5 Trends in Fighting Infections

The end of the year is an excellent time to reflect upon accomplishments and set goals for the coming year. Reviewing the concerning healthcare-associated infection (HAI) rates, continuing emergence of multidrug-resistant organisms (MOROs) and innovative approaches to medicine provides an optimistic look into the near future. Innovation can be exciting for healthcare staff when it produces beneficial outcomes for the facility, and more importantly the patients.

HAIs continue to have devastating effects on families as well as hospitals and long-term care facilities. With reported death rates from HAIs hovering near 75,000, there is growing evidence that HAI deaths are misreported. Although causes of HAIs don’t change rapidly over time, the ways healthcare facilities fight them can. Here are five trends and developments in infection control that look promising for fighting the deadly HAI epidemic:

  • Phage therapy: fighting infections with viruses

As concerns grow about antibiotic resistance, phage therapy reemerges. Phage therapy is the practice of treating infections with viruses called phages that attack bacterial cells, but leave human cells untouched. Phages were discovered to be antibacterial agents and were commonly used in Europe and the U.S. during the 1920s and ’30s for treating bacterial infections. With the emergence of antibiotics, the use of phage therapy mostly disappeared in America. However, some countries in Europe continue to use this method of fighting MRSA and other infections. Today, scientists are genetically engineering bacteriophages with specific parameters that provide hope in fighting MOROs.

One of the main benefits of phage therapy is that phages are fairly narrow in their spectrum of activity. With phage treatment, it is possible to kill bacterial pathogens while avoiding the harming of normal flora bacteria. Because of this narrow spectrum of activity, superinfections are less likely and phages may be employed prophylactically with little fear of adversely affecting patients.

  • Implantable antimicrobials

Implanting medical devices, including pacemakers, orthopedic prostheses and more, with a special biofilm coated with antimicrobial, antifungal and anti-inflammatory properties is gaining traction among many medical researchers. In a recent study, cardiac electronic devices enveloped inside an antimicrobial skin reduced the risk of surgical site infections (SSIs) by an eye-opening 80 percent.

Implantable antimicrobials are quickly gaining research investment due to early success in trials. Researchers are working to incorporate the technology in products used for cranial reconstruction, a common procedural area linked with significant infection rates of 15 percent. Some researchers are aiming to develop implantable antimicrobials geared toward prevention, rather than stopping post-surgical infections, by developing an antimicrobial implant that dispenses antiretroviral medication on a consistent basis.

  • Gastrointestinal tract bacteria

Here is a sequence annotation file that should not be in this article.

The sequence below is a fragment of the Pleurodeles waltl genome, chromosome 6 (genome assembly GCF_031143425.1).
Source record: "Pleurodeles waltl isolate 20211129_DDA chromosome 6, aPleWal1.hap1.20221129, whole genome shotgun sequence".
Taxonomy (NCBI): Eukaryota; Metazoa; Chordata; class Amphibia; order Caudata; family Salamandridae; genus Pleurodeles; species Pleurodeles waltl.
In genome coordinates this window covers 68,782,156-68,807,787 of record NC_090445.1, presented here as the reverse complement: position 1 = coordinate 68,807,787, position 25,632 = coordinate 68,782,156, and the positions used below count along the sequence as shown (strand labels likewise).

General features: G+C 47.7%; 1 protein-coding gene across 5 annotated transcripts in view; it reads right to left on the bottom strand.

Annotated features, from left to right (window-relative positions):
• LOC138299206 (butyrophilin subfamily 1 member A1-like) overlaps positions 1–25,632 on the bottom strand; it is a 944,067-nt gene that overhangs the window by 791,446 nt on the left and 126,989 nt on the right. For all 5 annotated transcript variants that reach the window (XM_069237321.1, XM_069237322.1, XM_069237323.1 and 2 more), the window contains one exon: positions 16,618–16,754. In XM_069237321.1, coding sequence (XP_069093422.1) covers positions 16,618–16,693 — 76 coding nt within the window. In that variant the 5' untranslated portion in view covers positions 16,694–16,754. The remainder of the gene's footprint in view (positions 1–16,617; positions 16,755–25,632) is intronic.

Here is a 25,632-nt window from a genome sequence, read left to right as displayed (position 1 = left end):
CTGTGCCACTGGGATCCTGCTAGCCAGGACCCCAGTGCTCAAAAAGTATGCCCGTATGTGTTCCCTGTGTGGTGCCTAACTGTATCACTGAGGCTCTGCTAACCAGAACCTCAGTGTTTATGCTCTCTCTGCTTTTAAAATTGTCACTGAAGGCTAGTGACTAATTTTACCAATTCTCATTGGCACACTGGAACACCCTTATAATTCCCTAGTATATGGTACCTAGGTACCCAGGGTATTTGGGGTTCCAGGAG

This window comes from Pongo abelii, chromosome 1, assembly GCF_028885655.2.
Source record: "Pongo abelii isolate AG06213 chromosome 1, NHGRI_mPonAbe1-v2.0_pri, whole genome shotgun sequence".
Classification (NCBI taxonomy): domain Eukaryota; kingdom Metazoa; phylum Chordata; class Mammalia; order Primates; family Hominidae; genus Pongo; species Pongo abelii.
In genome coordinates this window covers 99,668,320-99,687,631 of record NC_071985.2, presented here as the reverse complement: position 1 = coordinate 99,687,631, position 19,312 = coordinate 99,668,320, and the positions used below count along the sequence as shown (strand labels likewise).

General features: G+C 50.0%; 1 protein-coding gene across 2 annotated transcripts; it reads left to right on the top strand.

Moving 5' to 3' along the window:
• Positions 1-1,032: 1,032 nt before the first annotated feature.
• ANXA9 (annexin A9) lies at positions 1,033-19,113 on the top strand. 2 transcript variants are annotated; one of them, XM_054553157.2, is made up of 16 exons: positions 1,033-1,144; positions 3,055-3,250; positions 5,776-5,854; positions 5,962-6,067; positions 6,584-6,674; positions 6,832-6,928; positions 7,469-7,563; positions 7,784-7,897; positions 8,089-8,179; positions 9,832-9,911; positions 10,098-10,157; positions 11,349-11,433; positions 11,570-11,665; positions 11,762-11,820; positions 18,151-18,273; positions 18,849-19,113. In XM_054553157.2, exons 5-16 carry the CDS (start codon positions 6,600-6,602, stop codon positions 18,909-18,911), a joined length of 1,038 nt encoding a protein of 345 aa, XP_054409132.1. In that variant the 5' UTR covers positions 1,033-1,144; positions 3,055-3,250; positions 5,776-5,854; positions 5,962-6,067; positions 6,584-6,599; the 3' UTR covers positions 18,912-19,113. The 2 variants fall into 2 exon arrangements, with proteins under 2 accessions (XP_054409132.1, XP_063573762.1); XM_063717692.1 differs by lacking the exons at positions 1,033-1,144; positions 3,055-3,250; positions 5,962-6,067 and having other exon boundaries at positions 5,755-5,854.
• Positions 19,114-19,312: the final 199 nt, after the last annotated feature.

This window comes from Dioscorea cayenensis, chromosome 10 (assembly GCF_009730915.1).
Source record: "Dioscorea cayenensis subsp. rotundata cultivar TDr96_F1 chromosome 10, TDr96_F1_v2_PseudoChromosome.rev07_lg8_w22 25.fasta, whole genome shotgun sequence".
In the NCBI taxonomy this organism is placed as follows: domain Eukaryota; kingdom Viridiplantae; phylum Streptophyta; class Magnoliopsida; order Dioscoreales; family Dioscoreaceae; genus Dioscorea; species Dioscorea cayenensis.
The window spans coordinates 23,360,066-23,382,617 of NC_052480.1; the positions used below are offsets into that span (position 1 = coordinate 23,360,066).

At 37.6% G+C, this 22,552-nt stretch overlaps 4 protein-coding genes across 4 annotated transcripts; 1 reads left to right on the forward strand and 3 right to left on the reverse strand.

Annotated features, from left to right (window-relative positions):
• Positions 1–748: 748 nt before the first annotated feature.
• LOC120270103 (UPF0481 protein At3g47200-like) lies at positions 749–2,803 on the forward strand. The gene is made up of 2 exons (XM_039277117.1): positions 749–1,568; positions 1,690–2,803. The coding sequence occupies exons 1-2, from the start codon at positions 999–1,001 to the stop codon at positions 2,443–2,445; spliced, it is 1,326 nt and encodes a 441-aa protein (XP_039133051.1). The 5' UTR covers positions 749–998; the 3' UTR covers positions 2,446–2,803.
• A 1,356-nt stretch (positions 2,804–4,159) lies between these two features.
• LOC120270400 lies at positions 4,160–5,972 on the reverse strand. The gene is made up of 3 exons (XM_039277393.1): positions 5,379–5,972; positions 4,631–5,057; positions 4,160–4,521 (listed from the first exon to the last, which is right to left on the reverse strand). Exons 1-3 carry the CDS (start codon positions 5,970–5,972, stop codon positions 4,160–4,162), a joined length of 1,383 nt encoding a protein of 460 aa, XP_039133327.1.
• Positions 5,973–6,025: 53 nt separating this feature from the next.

Patients with burns and other traumatic injuries experience drastic changes in the bacterial populations of their gastrointestinal tracts. Different bacterial species that appear in gut flora have been shown to cause an imbalance in the microbiome, driving the immune system, specifically, in an anti-inflammatory response. Some gut flora can also regulate the production of antibodies, which can have effects in the lungs and other organ tissues. Probiotics could be a viable way to restore a healthy balance and reduce the risk of sepsis and other serious complications related to infections.

Some research reflects that the makeup of the gut bacteria plays a role in the likelihood of a patient developing a urinary tract infection or a C. diff infection. Developing genetically engineered bacteria that patrol the gut to detect inflammation, or make determinations about imbalances in gut bacteria populations, could leave people less susceptible to infections.

  • Ultra-violet (UV) lighting

With the use of proper UV lighting technology, research has shown bacteria responsible for various infections, including bacteria known to be resistant to antibiotics, can be killed on surfaces in hospital rooms in less than 10 minutes. The technology has been outfitted in many platforms, including self-operated light fixtures capable of disinfecting wide ranges of surfaces, and mobile robots that clean and disinfect rooms. Research on the use of HAI-fighting robots has discovered fewer staff-contracted infections and loss of work time, resulting in a return on investment for health care facilities.

  • Antibiotic overuse and resistance

Combating drug-resistant bacteria and enhancing good antibiotic stewardship can lead to overuse patterns and antibiotic resistance. In recent studies, 10 percent of physicians reported writing antibiotic prescriptions for 95 percent of patients with acute respiratory infections. The most current U.S. statistics attribute 23,000 deaths and more than 2 million illnesses to antibiotic-resistant bacterial infections.

In an effort to curb antibiotic-resistant infections, the Centers for Disease Control and Prevention published new guidelines for encouraging clinical measures to address the problem. However, these focus on improving communication about drug-resistant treatments between facilities.

“This first appeared in the December 2016 issue of Healthcare Business News”